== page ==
contributor, by providing descriptions of resources that it holds,
or as a third party that adds value to resources contributed by others
by cataloging and classifying them and/or providing a search service.
In the area of application-level and content-oriented tools,
we are developing applet and agent programs for assisting users
in finding and using software resources.
We are working with other researchers in the repository
and agent technology communities to define requirements for
safe execution environments for agent and applet programs.
An execution environment provides program interpretation
and run-time support as well as relocation and communication services.
However, the execution environment must also be secure to ensure
that code from untrusted sources does not harm the host system,
gain unauthorized access to files, or usurp resources.
After determining the requirements for such an environment, we plan
to implement a facility for remote execution of user code in
Although there a number of software repositories in existence
or under development, these repositories generally have their own
interfaces and require the user to connect to each one separately
to search or browse for software or other resources.
We are involved in efforts to promote sharing of asset metadata
and, where possible, of assets themselves between software repositories.
We are working with other members of the
Interoperability Group to add structure to WWW-based interoperation
and to define labeling standards for asset certification and
intellectual property rights.
- The Numerical Navigator, for which we have developed prototype
versions in Java and Tcl/Tk, allows the user to visualize the contents
of a software collection on a single screen. The user manipulates
the display using buttons, sliders, and pull-down menu. Pointing
and clicking in the display area reveals more detailed information,
including links for immediate downloading of selected software.
- ApproxWizard is an applet, being developed in both Java and Limbo
versions, that helps users select an approximation
code. The applet interacts with the user by doing calculations,
either on the client or remotedly on servers, on sample user data sets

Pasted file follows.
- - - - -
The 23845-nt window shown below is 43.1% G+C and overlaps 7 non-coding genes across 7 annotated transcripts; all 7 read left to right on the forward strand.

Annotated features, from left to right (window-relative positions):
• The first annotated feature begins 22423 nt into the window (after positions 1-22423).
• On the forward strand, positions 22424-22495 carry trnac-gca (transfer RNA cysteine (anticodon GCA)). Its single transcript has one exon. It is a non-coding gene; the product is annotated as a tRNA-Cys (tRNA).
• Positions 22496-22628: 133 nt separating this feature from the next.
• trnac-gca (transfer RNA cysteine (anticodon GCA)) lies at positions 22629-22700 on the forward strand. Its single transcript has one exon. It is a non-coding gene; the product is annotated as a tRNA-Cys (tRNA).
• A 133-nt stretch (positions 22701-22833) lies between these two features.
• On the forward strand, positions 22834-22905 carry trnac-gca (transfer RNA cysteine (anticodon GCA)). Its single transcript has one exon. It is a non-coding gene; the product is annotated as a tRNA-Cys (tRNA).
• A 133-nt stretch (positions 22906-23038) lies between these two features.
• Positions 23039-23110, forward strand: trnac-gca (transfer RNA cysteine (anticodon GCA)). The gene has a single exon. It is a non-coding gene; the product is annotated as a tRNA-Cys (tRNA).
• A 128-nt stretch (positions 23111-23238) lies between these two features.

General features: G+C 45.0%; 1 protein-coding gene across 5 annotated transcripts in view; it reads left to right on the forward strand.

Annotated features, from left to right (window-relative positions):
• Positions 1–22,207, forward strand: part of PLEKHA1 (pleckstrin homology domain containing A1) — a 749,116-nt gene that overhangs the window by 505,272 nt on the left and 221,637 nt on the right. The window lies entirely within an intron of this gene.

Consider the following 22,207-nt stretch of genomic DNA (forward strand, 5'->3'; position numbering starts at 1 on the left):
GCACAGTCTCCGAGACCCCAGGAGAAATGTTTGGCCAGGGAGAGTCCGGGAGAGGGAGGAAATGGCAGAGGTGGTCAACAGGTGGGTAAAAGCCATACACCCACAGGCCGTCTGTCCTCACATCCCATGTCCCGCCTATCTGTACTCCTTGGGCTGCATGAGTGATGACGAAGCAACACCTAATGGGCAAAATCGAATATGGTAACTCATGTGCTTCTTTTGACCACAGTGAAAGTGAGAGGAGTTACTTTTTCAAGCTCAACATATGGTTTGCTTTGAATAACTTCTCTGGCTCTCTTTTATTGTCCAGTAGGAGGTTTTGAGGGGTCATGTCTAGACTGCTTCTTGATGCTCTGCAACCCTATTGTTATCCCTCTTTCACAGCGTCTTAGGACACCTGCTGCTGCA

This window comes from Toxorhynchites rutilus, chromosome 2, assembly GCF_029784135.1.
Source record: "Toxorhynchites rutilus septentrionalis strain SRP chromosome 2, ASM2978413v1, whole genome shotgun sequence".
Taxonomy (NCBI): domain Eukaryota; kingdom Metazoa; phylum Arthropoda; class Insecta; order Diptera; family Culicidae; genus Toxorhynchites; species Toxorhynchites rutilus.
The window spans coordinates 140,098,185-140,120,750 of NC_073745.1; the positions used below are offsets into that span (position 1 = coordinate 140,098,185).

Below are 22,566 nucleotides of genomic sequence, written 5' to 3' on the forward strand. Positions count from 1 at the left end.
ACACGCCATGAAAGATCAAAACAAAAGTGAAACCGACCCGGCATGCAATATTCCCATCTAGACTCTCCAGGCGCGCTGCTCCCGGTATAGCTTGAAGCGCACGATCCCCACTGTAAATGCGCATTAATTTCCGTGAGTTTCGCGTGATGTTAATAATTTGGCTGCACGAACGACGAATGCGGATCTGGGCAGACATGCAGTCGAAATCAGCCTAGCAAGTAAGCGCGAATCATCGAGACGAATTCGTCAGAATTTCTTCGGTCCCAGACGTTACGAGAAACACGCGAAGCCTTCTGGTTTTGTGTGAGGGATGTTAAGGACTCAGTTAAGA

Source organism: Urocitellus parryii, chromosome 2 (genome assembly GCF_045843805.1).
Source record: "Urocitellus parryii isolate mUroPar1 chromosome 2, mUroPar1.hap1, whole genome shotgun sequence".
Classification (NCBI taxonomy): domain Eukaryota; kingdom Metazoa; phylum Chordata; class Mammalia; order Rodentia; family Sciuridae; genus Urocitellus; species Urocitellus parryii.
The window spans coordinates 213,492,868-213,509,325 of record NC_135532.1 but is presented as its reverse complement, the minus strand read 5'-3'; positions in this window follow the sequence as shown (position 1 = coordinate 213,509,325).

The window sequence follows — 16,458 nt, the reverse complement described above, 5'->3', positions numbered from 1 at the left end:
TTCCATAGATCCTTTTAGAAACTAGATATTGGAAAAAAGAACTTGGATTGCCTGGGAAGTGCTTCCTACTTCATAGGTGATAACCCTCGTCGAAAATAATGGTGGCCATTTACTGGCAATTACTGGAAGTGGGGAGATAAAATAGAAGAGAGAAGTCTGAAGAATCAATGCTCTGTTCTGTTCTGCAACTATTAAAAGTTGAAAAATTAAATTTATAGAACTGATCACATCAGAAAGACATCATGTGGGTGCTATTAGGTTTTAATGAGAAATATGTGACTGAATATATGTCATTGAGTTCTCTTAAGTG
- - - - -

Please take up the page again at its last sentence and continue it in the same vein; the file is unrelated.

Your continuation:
that reside on the client disk.
- We have developed domain-specific expert extensions to the
GAMS problem classification scheme. An advisory system for a given
problem class helps the user discriminate between problem-solving
software modules for that class. The existing prototype user interface
was programmed as an X-windows client, but Java versions are planned.
- A project in the planning stage is a Program Builder that fetches
the appropriate versions of
source code, subroutines, and libraries for a user's platform
from different repositories
and compiles and links them.
To facilitate maximum interoperability, we are developing
a toolkit called Repository in a Box for use by repository managers.
This toolkit will include a publishing tool for creating and
maintaining software catalog records and for exporting these
records to other repositories and search services.
We are combining our experience using the
Harvest System with
our research on Latent Semantic Indexing (LSI) to produce
a semantic-based distributed search system.
LSI uses the singular value decomposition of the term-document
matrix to produce a low-rank approximation to this matrix that
can be used for semantic retrieval based on statistical word
co-occurrence. The resulting concept space provides better
retrieval performance than lexical keyword matching and allows
for easy relevance feedback. Our plans are to interface LSI
to the Gatherer and Broker components of Harvest.
The interface to the Gatherer will consist of an interactive tool
for use by an expert in guiding the Gatherer to collect relevant
informtion. The Broker interface will allow for searching
and doing relevance feedback across multiple distributed LSI indexes.